Jimmy Sánchez zit voornamelijk thuis op de bank. Dan staart hij wat voor zich uit en denkt na. Over de tijd die hij doorbracht in de San José mijn. ,,Ik kan alleen maar aan de ramp denken,” zegt de jongste van de 33 mijnwerkers. De nu 21-jarige Chileen heeft het zwaar, is zichzelf kwijt. ,,Vroeger was ik vrolijk en genoot ik van mijn vrienden en familie. Nu voel ik me onbegrepen en wanhopig en ben ik liever alleen. Ik ben nerveus, kan me niet goed concentreren en word soms uit het niets woedend. Ook zijn er dagen dat ik niets anders doe dan huilen. Deze hele situatie maakt me wanhopig en ik weet niet wat te doen.” Read more

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Sanitation Challenges In Urban Slums – SCUSA Part 1


Integrated approaches and strategies to address the Sanitation Crisis in Unsewered Slum Areas in African mega-cities

Bwaise III Parish, Kampala, Uganda
Africa, though reported to be the least urbanized continent, is recognized as one where the rate of urbanization is highest. To house all these new city dwellers, informal settlements in the peri-urban areas continue to development and expand.
It is not only housing that the urban population requires: clean drinking water and hygienic sanitary conditions are also essential. Providing water and sanitation in these peri-urban areas is however very difficult, for technical, financial, institutional and spatial reasons.

Lack of proper sanitation not only leads to undignified and unhealthy conditions; stagnant water causes breeding pools for malaria, plus the streams entering and leaving the slum catchment, either as surface water or groundwater, form a significant pollutant load.
This water is polluting drinking water and, due to extremely high phosphorus fluxes from the slum catchments, eutrophying surface water. Therefore, the main research question of this project is: How to improve sanitation in urban slums, with emphasis on reducing the output of nutrients leaving the slum?

Scusa
Objectives: to identify and implement low cost integrated sustainable sanitation solutions to provide excreta and greywater management in a typical slum area. To determine the financial, institutional, and sociological mechanisms or boundary conditions for successful implementation of sustainable sanitation solutions in this urban slum and to use the lessons learned in other slum areas. To determine the effect of slums and of environmentally sustainable sanitation in slums on groundwater and surface water quantity and quality. In answering to these research objectives, UNESCO-IHE is joining forces with Makarere University from Kampala Uganda.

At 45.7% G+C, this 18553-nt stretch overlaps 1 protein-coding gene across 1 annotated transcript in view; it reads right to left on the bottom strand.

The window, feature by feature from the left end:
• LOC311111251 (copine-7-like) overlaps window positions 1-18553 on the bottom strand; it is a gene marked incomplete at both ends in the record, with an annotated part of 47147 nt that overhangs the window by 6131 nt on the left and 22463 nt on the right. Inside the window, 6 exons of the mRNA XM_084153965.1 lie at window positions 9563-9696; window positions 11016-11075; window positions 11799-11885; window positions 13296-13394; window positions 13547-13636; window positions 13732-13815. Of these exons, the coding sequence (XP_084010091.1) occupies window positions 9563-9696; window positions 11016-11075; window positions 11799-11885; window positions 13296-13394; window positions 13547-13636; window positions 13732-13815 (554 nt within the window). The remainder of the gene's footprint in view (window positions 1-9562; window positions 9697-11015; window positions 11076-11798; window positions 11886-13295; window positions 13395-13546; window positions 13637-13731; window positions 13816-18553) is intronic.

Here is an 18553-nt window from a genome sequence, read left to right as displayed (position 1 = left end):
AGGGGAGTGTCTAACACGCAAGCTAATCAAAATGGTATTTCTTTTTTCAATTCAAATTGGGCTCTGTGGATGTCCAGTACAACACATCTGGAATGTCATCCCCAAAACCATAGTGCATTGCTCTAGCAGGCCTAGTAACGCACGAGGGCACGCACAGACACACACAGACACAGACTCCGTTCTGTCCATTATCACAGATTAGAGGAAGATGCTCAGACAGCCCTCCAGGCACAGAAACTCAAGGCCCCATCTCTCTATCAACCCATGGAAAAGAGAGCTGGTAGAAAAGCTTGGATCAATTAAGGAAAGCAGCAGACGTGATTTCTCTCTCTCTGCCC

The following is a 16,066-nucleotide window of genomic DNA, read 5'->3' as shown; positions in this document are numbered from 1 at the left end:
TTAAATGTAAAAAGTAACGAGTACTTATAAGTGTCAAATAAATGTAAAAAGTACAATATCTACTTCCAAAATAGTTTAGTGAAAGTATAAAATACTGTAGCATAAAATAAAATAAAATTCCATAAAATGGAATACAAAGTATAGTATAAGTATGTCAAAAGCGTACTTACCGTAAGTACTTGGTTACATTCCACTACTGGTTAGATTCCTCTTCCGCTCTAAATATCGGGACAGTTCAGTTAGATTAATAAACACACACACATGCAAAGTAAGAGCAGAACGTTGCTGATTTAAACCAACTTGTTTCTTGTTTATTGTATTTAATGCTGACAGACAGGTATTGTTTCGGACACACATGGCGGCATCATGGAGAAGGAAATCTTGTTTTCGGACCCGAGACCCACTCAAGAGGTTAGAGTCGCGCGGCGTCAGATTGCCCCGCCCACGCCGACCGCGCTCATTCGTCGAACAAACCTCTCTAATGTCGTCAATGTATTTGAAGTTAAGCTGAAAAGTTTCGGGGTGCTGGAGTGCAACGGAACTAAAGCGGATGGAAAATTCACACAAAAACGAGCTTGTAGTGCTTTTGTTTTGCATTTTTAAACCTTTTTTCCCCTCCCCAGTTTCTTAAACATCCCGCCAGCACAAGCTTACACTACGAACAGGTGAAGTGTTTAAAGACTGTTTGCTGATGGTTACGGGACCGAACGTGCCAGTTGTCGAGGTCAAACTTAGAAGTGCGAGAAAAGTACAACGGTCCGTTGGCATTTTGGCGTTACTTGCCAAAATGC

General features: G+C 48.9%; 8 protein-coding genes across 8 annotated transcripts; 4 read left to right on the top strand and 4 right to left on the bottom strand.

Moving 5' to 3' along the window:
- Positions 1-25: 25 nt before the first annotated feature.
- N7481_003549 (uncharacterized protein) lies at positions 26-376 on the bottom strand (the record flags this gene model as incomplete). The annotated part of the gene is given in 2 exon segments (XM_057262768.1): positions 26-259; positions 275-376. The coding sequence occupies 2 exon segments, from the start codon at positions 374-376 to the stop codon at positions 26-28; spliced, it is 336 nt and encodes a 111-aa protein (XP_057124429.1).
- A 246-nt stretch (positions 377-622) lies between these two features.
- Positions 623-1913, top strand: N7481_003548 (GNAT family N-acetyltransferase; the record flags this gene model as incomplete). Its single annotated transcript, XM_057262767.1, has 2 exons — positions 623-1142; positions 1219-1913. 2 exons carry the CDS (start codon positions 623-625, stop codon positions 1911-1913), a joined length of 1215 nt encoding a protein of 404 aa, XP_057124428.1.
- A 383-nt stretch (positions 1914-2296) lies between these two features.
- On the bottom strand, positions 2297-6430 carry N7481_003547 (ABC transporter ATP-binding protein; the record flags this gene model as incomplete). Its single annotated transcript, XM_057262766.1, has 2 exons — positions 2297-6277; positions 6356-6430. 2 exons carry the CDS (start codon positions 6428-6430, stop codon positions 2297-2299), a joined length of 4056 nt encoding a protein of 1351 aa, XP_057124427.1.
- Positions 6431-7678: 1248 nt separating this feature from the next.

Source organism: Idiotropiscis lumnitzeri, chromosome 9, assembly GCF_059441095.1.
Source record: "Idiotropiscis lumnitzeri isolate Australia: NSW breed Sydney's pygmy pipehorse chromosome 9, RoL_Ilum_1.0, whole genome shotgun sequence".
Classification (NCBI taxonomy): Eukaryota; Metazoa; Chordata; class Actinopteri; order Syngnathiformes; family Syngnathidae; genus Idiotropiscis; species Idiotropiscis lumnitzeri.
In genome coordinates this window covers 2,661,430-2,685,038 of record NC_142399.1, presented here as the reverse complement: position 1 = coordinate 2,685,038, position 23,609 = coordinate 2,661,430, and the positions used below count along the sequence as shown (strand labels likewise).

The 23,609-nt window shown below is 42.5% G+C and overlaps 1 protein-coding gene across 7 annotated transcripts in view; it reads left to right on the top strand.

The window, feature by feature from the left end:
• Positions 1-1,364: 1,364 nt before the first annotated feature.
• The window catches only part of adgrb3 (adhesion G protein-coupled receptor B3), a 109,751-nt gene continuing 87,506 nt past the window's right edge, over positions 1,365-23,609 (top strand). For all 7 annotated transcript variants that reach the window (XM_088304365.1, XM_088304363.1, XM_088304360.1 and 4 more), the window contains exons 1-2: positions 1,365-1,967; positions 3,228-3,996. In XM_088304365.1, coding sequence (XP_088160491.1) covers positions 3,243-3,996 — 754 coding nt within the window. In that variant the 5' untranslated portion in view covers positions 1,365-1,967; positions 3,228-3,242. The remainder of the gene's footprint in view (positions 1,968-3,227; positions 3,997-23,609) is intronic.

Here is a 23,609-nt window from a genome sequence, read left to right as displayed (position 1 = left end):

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Citizen Journalists Give a New Face to Nairobi’s Slums

thinkafricapress.com – Nairobi, Kenya. December, 6, 2012. Through journalism, residents of Nairobi’s slums are taking it upon themselves to highlight injustices and create a balanced image of slum life.

Ghetto Mirror – Photo by Jason Patinkin.

Newspaper editor Vincent Achuka was behind schedule. The November issue of his Ghetto Mirror newspaper had arrived a week late from the printer, and he had an hour to finalise story assignments for the next. Then, he and his reporters had to distribute hundreds of papers by hand across Kibera, Nairobi’s largest slum. It was a typical Saturday morning in the life of a slum journalist.

Read more: http://thinkafricapress.com